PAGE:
Authors: Iglesias Alonso, Tamara; Dusinska, M.; El Yamani, N.; et al.
ISSN 0378-5173  Vol. 523  Nº 1  2017  pp. 418 - 426
In the last years, the development of nanomaterials has significantly increased due to the immense variety of potential applications in technological sectors, such as medicine, pharmacy and food safety. Focusing on the nanodevices for oral drug delivery, poly(anhydride) nanoparticles have received extensive attention due to their unique properties, such as their capability to develop intense adhesive interactions within the gut mucosa, their modifiable surface and their biodegradable and easy-to produce profile. However, current knowledge of the possible adverse health effects as well as, toxicological information, is still exceedingly limited. Thus, we investigated the capacity of two poly(anhydride) nanoparticles, Gantrez (R) AN 119 -NP (GN-NP) and Gantrez (R) AN 119 covered with mannosamine (GN-MA-NP), and their main bulk material (Gantrez (R) AN 119-Polymer), to induce DNA damage and thymidine kinase (TK+/-) mutations in L5178Y TK+/- mouse lymphoma cells after 24 h of exposure. The results showed that GN-NP, GN-MA-NP and their polymer did not induce DNA strand breaks or oxidative damage at concentrations ranging from 7.4 to 600 mu g/mL. Besides, the mutagenic potential of these nanoparticles and their polymer revealed no significant or biologically relevant gene mutation induction at concentrations up to 600 mu g/mL under our experimental settings. Considering the non-genotoxic effects of GN-NP and GN-MA-NP, as well as their exceptional properties, these nanoparticles are promising nanocarriers for oral medical administrations. (C) 2017 Elsevier B.V. All rights reserved.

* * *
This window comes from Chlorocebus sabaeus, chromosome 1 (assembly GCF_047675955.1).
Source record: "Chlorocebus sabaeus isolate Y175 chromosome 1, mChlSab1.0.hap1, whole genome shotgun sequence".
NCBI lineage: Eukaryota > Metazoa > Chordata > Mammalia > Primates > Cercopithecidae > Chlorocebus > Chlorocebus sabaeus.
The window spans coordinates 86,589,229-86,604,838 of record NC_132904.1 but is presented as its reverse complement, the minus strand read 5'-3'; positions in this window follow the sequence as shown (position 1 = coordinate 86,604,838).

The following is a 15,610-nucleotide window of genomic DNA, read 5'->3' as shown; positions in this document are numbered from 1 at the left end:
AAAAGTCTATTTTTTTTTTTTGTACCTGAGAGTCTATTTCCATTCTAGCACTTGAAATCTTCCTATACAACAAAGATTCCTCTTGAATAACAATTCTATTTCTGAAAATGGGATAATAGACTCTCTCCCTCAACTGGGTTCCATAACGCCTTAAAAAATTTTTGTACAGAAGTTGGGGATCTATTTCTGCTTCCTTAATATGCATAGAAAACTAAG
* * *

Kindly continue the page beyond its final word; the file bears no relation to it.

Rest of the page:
Authors: Iglesias Alonso, Tamara; Irache Garreta, Juan Manuel; Butinar, M; et al.
ISSN 0378-5173  Vol. 530  Nº 1-2  2017  pp. 187 - 194
Gantrez (R) AN 119-based NPs have been developed as oral drug carriers due to their strong bioadhesive interaction with components of the gastrointestinal mucosa and to their adaptable surface. The use of mannosamine to coat Gantrez (R) AN 119-based NPs results in a high mucus-permeable carrier, able to reach the gastrointestinal epithelium. Although their efficacy to transport a therapeutic agent has been demonstrated, their safety has not yet been thoroughly studied. They have proved to be non-cytotoxic, non-genotoxic and non-mutagenic in vitro; however, the in vivo toxicity profile has not yet been determined. In this study, the in vivo genotoxic potential of Gantrez (R) AN 119 NPs coated with mannosamine (GN-MA-NP) has been assessed using the in vivo comet assay in combination with the enzyme formamidopyrimidine DNA glycosylase in mice, following the OECD test guideline 489. To determine the relevant organs to analyse and the sampling times, an in vivo biodistribution study was also carried out. Results showed a statistically significant induction of DNA strand breaks and oxidized bases in the duodenum of animals exposed to 2000 mg/kg bw. However, this effect was not observed at lower doses (i.e. 500 and 1000 mg/kg which are closer to the potential therapeutic doses) or in other organs. In conclusion, GN-MA-NP are promising nanocarriers as oral drug delivery systems.